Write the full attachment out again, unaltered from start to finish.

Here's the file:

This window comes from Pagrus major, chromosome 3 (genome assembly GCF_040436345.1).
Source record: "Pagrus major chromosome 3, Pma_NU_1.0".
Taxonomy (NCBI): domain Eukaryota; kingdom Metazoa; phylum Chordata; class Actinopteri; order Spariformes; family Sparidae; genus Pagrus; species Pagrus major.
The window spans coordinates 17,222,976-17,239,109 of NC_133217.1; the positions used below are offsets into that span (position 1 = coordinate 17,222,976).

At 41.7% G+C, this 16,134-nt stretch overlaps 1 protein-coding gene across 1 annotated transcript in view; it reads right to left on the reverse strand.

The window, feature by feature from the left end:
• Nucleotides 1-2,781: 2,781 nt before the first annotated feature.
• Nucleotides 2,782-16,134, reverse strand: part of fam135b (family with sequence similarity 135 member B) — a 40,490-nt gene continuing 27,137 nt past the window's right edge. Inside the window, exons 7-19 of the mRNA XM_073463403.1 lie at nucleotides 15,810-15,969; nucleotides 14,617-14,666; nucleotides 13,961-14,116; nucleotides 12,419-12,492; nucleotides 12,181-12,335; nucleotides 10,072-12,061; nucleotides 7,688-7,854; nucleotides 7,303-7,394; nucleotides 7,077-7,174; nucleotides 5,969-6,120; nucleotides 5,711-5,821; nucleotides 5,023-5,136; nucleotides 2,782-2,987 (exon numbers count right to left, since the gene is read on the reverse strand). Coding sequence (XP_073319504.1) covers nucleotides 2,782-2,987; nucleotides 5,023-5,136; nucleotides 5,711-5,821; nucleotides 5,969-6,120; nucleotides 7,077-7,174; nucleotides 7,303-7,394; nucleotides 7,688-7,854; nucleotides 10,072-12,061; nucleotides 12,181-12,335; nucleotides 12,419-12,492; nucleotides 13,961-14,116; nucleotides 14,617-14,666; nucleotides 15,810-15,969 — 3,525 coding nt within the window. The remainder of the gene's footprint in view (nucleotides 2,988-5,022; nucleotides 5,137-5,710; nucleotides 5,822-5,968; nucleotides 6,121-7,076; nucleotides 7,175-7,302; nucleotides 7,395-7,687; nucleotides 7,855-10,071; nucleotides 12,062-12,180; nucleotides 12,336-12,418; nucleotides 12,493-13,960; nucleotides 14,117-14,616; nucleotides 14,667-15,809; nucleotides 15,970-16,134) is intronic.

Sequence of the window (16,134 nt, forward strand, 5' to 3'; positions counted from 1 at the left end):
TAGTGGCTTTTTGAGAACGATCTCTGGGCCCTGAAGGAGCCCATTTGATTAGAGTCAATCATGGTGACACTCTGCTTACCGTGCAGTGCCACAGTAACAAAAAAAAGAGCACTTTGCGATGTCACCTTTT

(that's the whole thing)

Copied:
This window comes from Pagrus major, chromosome 3 (genome assembly GCF_040436345.1).
Source record: "Pagrus major chromosome 3, Pma_NU_1.0".
Taxonomy (NCBI): domain Eukaryota; kingdom Metazoa; phylum Chordata; class Actinopteri; order Spariformes; family Sparidae; genus Pagrus; species Pagrus major.
The window spans coordinates 17,222,976-17,239,109 of NC_133217.1; the positions used below are offsets into that span (position 1 = coordinate 17,222,976).

At 41.7% G+C, this 16,134-nt stretch overlaps 1 protein-coding gene across 1 annotated transcript in view; it reads right to left on the reverse strand.

The window, feature by feature from the left end:
• Nucleotides 1-2,781: 2,781 nt before the first annotated feature.
• Nucleotides 2,782-16,134, reverse strand: part of fam135b (family with sequence similarity 135 member B) — a 40,490-nt gene continuing 27,137 nt past the window's right edge. Inside the window, exons 7-19 of the mRNA XM_073463403.1 lie at nucleotides 15,810-15,969; nucleotides 14,617-14,666; nucleotides 13,961-14,116; nucleotides 12,419-12,492; nucleotides 12,181-12,335; nucleotides 10,072-12,061; nucleotides 7,688-7,854; nucleotides 7,303-7,394; nucleotides 7,077-7,174; nucleotides 5,969-6,120; nucleotides 5,711-5,821; nucleotides 5,023-5,136; nucleotides 2,782-2,987 (exon numbers count right to left, since the gene is read on the reverse strand). Coding sequence (XP_073319504.1) covers nucleotides 2,782-2,987; nucleotides 5,023-5,136; nucleotides 5,711-5,821; nucleotides 5,969-6,120; nucleotides 7,077-7,174; nucleotides 7,303-7,394; nucleotides 7,688-7,854; nucleotides 10,072-12,061; nucleotides 12,181-12,335; nucleotides 12,419-12,492; nucleotides 13,961-14,116; nucleotides 14,617-14,666; nucleotides 15,810-15,969 — 3,525 coding nt within the window. The remainder of the gene's footprint in view (nucleotides 2,988-5,022; nucleotides 5,137-5,710; nucleotides 5,822-5,968; nucleotides 6,121-7,076; nucleotides 7,175-7,302; nucleotides 7,395-7,687; nucleotides 7,855-10,071; nucleotides 12,062-12,180; nucleotides 12,336-12,418; nucleotides 12,493-13,960; nucleotides 14,117-14,616; nucleotides 14,667-15,809; nucleotides 15,970-16,134) is intronic.

Sequence of the window (16,134 nt, forward strand, 5' to 3'; positions counted from 1 at the left end):
TAGTGGCTTTTTGAGAACGATCTCTGGGCCCTGAAGGAGCCCATTTGATTAGAGTCAATCATGGTGACACTCTGCTTACCGTGCAGTGCCACAGTAACAAAAAAAAGAGCACTTTGCGATGTCACCTTTT